Afghan election officials suspended
Two senior Afghan election officials have been suspended hours before final results are due from September's poll.
The Independent Election Commission and Electoral Complaints Commission spokesmen are accused of statements against the national interest.
Government supporters say Nur Mohammad Nur of the IEC and Ahmad Zia Rafat of the ECC have sought to undermine the majority Pashtun vote in the poll.
It is the latest setback to a vote that has been dogged by corruption.
The election authorities have already invalidated some 1.3m votes - almost a quarter of those cast - and at the weekend ruled out 19 candidates, who had been declared winners in preliminary results.
The disqualifications prompted rallies this week in Kabul and other cities calling for the commissions to be scrapped. A number of candidates took part, complaining their votes had been stolen by well-connected rivals.
A judge is expected to receive files from the attorney general against Nur Mohammad Nur and Ahmad Zia Rafat on Wednesday.
Both men have criticised the way the votes were being validated, allegedly in favour of Pashtun candidates, correspondents say.
The BBC's Paul Wood in Kabul says that President Karzai is reported to be deeply worried about the ethnic split in the vote - with many Pashto-speaking candidates being rejected at the ballot box.
One senior diplomat told the BBC that the president had threatened, privately, to annul the results of the election - something he was asked about by the BBC at a news conference.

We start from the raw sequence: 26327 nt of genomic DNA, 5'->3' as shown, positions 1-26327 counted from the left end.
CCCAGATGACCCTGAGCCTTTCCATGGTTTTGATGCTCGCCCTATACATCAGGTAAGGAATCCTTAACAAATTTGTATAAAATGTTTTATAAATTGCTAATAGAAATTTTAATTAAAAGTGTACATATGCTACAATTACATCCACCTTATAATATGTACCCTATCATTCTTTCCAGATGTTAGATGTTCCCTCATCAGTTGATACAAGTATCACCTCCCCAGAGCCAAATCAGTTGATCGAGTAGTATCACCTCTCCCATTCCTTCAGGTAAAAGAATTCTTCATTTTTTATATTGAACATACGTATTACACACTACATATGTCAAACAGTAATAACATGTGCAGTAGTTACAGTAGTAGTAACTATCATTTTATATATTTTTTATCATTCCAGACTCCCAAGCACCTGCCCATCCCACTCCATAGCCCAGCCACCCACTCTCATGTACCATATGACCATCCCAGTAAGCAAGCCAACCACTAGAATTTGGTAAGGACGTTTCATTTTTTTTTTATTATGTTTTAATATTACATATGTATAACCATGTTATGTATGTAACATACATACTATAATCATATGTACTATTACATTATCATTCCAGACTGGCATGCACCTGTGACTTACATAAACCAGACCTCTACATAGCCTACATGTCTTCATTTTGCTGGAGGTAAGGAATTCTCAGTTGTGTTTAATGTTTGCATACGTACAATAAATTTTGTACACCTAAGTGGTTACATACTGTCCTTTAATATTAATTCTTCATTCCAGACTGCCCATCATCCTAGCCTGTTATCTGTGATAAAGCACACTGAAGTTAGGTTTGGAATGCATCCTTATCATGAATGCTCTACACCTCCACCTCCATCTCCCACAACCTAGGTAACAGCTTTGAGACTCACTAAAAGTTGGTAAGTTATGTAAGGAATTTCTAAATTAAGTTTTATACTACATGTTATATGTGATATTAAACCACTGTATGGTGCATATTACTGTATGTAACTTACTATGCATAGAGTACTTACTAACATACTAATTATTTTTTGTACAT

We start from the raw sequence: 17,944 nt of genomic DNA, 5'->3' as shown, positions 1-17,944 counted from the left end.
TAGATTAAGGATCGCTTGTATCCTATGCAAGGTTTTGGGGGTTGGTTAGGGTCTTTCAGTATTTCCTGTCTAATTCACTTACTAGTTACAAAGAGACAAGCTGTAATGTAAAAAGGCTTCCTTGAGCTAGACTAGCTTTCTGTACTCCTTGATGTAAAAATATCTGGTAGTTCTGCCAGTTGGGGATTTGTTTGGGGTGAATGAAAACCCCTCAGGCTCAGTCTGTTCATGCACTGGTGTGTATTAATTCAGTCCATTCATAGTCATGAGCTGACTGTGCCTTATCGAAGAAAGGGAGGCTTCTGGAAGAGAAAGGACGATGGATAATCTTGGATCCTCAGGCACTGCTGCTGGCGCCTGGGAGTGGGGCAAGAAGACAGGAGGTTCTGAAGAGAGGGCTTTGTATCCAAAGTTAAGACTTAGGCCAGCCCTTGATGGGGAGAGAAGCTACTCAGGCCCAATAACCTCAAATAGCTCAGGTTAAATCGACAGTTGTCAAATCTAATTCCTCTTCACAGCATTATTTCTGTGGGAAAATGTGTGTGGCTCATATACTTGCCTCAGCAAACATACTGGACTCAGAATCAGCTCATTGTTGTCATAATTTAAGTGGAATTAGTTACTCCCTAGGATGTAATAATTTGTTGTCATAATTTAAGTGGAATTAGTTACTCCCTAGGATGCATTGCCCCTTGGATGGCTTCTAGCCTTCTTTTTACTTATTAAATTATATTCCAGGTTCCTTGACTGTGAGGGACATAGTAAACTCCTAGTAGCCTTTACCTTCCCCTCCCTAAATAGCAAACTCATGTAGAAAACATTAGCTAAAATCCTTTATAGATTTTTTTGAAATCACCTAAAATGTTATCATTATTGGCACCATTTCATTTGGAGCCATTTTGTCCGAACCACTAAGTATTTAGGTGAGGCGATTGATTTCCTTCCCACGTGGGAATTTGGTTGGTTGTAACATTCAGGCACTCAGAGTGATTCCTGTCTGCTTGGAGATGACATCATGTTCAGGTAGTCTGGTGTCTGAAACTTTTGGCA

"Destablisation of the country, I'm sure, will not happen and we will not allow that. But of course we want an election that will reflect the aspirations of the Afghan people, that will further democracy into consolidation and that will unite the Afghan people," he said.
The UN-backed ECC has been investigating claims of widespread irregularities surrounding the poll for the 249 seats in the lower house of parliament.
Further controversy over the election was caused by the preliminary results, which showed that Pashtuns - who are Afghanistan's largest ethnic group and who traditionally form the backbone of any government - lost their majority in parliament.
Pashtun leaders say the reason is because the nine-year-old Taliban insurgency is mostly concentrated in the Pashtun-dominated south and east, preventing them from voting.
They say that a good example of this is restive Ghazni province, where Pastuns are in the majority yet Hazaras won all 11 seats - even though they only constitute the third largest ethnic group.
Correspondents say there has been a growing row between President Hamid Karzai and the electoral authorities.
Mr Karzai has claimed they create political instability, while he in turn has been accused of meddling.
One international official dismissed the attorney-general's action as petty and said he was confident that the country's electoral bodies would not be deflected from giving the final results of the election, opening the way for the parliament to be formed.
Last year, Mr Karzai's re-election was also overshadowed by fraud when the ECC threw out a third of the votes cast for him.
Turnout was around 40% in Afghanistan's second parliamentary election since the US-led invasion of nine years ago.